Circumpunct - Magical Circle
Magic Circle / Solar Circle
"The orbit (magic circle) which thou seest on the preceding page will serve thee as a model to make others which shall be nine cubits in diameter. Thou shalt use these to perform marvels, a priviledge which thy predecessors Beros and Sanchoniaton did not have. I give thee at the same time the intelligence of the characters in which is written my revelation so that thou mayest make use of them for three purposes: to find things lost in the seas since the upsetting of the globe (the Deluge); to discover mines of diamonds, gold and silver in the heart of the earth; to preserve the health and prolong the life to a century or over with the freshness of fifty years and the strength of that age." --St. Germain's Triangular Book
The core of the figure is the Solar Cross, encoding the Precession Great Cycle...a time of maximal magical leverage for rituals of solar/galactic alignment. The 2 crosses align in 2012. The head is Kether, the solar heart Tiphareth. This is reiterated by the Sagitarrian arrow of Art path pointing to the Zero Point of galactic alignment which occurs at the ecliptic with Sag pointing its position. Naturally, much more could be said energetic Light Body.
"In the idiom of symbology, there was one symbol that reigned supreme above all others. The oldest and most universal, this symbol fused all the ancient traditions in a single solitary image that represented the illumination of the Egyptian sun god, the triumph of alchemical gold, the wisdom of the Philosopher's Stone, the purity of the Rosicrucian Rose, the moment of Creation, the All, the dominance of the astrological sun, and even the ominscient all-seeing eye that hovered atop the unfinished pyramid. The circumpunct. The symbol of the Source. The origin of all things."
It is true that the circumpunct symbol has been around for millennia, albeit more often known as "the circle with the dot in the middle". It is commonly used as a solar symbol and reputable sources date this to ancient Egypt, where the symbol has its origins in Ra (or Re), god of the midday sun. In fact, the circle with a midpoint, plus a vertical line is the hieroglyph meaning "sun".
So how did an Egyptian symbol rise to shine again as a token of the ancient mysteries among 21st-century Freemasons in Brown's novel? Langdon's exposition is as follows: "The pyramid builders of Egypt are the forerunners of the modern stonemasons, and the pyramid, along with Egyptian themes, is very common in Masonic symbolism." Very neat. Well done, Brown.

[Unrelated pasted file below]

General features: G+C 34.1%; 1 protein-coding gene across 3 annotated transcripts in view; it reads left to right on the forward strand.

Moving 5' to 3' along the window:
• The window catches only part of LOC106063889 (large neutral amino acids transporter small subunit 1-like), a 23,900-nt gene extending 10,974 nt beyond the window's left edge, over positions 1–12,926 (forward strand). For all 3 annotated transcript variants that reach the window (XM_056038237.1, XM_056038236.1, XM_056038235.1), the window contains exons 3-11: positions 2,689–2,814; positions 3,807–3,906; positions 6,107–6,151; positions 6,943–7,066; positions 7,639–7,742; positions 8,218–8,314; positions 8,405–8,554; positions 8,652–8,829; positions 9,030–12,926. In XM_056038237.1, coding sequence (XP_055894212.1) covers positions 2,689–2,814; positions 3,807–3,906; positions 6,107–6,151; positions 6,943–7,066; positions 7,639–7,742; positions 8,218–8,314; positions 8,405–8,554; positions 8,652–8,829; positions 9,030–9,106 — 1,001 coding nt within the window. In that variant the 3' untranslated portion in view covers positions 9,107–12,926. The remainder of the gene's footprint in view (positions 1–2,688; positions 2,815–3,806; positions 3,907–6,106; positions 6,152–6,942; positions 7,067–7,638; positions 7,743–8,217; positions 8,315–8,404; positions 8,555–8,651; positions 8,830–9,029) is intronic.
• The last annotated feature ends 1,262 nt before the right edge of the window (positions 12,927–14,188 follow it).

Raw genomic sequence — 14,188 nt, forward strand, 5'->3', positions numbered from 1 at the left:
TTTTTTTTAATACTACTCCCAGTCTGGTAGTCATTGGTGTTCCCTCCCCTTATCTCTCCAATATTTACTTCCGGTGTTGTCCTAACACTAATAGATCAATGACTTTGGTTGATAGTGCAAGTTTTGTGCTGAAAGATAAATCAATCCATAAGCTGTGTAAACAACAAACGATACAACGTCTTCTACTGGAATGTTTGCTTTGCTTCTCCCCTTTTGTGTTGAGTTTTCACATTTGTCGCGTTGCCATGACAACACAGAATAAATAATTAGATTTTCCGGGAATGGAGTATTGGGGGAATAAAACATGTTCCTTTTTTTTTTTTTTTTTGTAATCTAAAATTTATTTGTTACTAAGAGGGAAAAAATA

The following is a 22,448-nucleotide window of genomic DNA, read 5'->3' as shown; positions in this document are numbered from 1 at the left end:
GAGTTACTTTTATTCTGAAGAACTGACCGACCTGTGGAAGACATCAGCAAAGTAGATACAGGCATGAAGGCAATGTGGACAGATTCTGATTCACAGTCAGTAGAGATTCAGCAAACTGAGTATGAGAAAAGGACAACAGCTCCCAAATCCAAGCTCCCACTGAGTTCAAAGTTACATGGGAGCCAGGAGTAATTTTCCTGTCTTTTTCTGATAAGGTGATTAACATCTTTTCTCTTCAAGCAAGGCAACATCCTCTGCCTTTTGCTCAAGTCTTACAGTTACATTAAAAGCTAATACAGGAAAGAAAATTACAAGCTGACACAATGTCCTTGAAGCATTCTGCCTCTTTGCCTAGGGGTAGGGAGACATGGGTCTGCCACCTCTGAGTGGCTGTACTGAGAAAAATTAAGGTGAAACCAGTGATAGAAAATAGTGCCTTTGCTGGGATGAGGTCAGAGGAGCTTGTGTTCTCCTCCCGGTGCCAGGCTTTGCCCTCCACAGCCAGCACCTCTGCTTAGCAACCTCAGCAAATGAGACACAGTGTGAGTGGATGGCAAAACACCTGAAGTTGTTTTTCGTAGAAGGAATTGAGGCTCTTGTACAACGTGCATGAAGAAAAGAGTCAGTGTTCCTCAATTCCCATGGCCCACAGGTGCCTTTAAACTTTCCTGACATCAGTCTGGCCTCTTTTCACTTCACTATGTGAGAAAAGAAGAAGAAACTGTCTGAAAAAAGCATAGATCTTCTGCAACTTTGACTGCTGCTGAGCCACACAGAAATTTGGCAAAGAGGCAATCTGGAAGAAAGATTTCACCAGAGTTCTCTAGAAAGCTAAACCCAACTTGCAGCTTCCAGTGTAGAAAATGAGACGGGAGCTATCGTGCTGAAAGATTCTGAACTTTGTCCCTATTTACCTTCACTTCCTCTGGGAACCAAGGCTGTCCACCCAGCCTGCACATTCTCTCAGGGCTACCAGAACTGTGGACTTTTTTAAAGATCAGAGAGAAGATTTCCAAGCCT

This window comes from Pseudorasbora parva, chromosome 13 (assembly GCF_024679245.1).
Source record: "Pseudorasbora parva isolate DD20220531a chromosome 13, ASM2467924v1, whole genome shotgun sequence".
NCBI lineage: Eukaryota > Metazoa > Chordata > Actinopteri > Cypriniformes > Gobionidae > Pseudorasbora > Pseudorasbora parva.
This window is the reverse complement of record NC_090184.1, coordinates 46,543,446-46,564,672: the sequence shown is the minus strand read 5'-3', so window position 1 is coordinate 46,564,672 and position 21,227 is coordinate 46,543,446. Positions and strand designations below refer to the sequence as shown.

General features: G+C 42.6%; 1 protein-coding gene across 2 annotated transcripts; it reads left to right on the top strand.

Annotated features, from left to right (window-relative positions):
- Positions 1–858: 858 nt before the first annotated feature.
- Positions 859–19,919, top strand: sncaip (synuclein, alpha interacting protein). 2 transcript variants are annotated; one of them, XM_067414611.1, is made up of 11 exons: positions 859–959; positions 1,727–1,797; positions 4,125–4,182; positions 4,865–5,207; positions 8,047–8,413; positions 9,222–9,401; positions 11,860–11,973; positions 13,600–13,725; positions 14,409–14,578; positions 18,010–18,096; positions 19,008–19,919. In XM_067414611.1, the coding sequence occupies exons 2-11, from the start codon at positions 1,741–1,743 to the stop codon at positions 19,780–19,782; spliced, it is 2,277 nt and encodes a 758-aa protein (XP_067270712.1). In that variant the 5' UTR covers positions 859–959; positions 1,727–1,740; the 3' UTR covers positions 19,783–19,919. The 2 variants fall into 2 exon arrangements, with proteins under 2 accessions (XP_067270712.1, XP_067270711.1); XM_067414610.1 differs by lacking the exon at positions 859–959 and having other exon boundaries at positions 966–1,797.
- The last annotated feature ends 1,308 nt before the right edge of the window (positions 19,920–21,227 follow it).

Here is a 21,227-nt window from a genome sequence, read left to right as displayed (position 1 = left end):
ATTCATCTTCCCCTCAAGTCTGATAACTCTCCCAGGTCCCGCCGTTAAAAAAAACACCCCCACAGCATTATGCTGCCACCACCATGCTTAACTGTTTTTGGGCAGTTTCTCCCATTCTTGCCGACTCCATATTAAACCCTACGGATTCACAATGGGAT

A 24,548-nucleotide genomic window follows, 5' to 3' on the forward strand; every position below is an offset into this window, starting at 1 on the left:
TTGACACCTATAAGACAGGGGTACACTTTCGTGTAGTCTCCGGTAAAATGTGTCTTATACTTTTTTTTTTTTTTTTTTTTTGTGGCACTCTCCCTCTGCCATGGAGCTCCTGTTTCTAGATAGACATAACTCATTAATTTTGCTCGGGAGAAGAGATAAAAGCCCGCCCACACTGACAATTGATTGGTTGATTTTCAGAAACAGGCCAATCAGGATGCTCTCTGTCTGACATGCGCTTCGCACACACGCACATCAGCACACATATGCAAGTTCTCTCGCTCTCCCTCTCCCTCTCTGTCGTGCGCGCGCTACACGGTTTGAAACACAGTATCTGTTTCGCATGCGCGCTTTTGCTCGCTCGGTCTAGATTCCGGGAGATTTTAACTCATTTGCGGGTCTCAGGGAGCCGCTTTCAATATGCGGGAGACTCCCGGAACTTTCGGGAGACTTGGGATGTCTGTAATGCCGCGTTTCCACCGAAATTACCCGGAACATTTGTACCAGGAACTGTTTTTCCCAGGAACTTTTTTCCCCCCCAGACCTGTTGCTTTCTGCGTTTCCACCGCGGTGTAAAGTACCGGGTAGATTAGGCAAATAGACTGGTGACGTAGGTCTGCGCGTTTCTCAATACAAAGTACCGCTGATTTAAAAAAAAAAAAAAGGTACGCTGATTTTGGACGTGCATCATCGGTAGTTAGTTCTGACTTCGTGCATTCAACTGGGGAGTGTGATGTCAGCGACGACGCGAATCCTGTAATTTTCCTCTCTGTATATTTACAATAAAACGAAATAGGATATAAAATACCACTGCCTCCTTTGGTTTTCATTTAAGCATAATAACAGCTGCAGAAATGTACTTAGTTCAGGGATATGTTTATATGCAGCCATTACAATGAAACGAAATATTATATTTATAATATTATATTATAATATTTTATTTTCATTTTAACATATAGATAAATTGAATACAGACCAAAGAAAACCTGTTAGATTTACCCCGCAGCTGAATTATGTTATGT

one of the most famous images supposedly deriving from the circumpunct – the all-seeing eye
This simple symbol has many meanings, often spiritual. The Stanford Solar Center says the circle with a point is the common astrological and now astronomical symbol for the Sun, as well as the ancient alchemical symbol for gold, the perfect metal. This is because the sphere is a perfect shape, representing wholeness, oneness, unity and spirituality.
In her bookLife Symbols as Related to Sex Symbolism, Elizabeth E. Goldsmith writes that the dot within the circle dates to ancient times and may have typified the seed within the egg. "This is the 'Orphic egg', a symbol of the universe whose yolk in the middle of a liquid surrounded an encompassing vault, represented the globe of the sun floating in ether and surrounded by the vault of heaven," she writes. How apt then that Ra – worshipped as the great father who created gods and men – should be represented by this symbol.
In Hinduism the midpoint in the circle is called a "bindu" – meaning point or dot – and it's said to signify the spark of male life, the point at which creation begins within the cosmic womb and one becomes many. According to the book Yantra: The Tantric Symbol Of Cosmic Unitythe bindu is the "the sacred symbol of the cosmos in its unmanifested state".
The circumpunct is indeed profound with its meaning ranging from an explanation of deity, to an explanation of the self. These two points in addition to its ancient meaning of the sun earn the circumpunct the rank of most symbolic of all symbols.
Immortality in Ancient Egypt
Representing eternal life, one of the most famous and commonly used Egyptian symbols is the ankh, a cross shaped symbol with a loop at the top – one of its other names is crux ansata, Latin for ‘cross with a handle’. It is also known as the 'key of life' or the 'key of the Nile'. The ankh features in hieroglyphic text and iconographic art all over ancient Egypt with the gods often carrying it by its loop, or bearing one in each hand, arms crossed over their chest. Many Egyptians carried an ankh as an amulet.
Its origins are much debated; Alan Gardiner, who has written extensively on hieroglyphs, suggested it came from the part of a sandal strap called ‘nkh’, but it’s not sure if this name was applied retrospectively because of the similarity in shape. Others have put forward ideas relating to male and female reproductive parts, while some think it represents the sun on the horizon, with the path of the sun before it.
A similar symbol, but with the top loop shaded in has been found in Peru. Used by the Mochica culture circa seventh century AD, the discovery of this symbol is one of the many reasons which have led scholars to believe there was more contact between Mediterranean and pre-Columbian cultures than previously thought.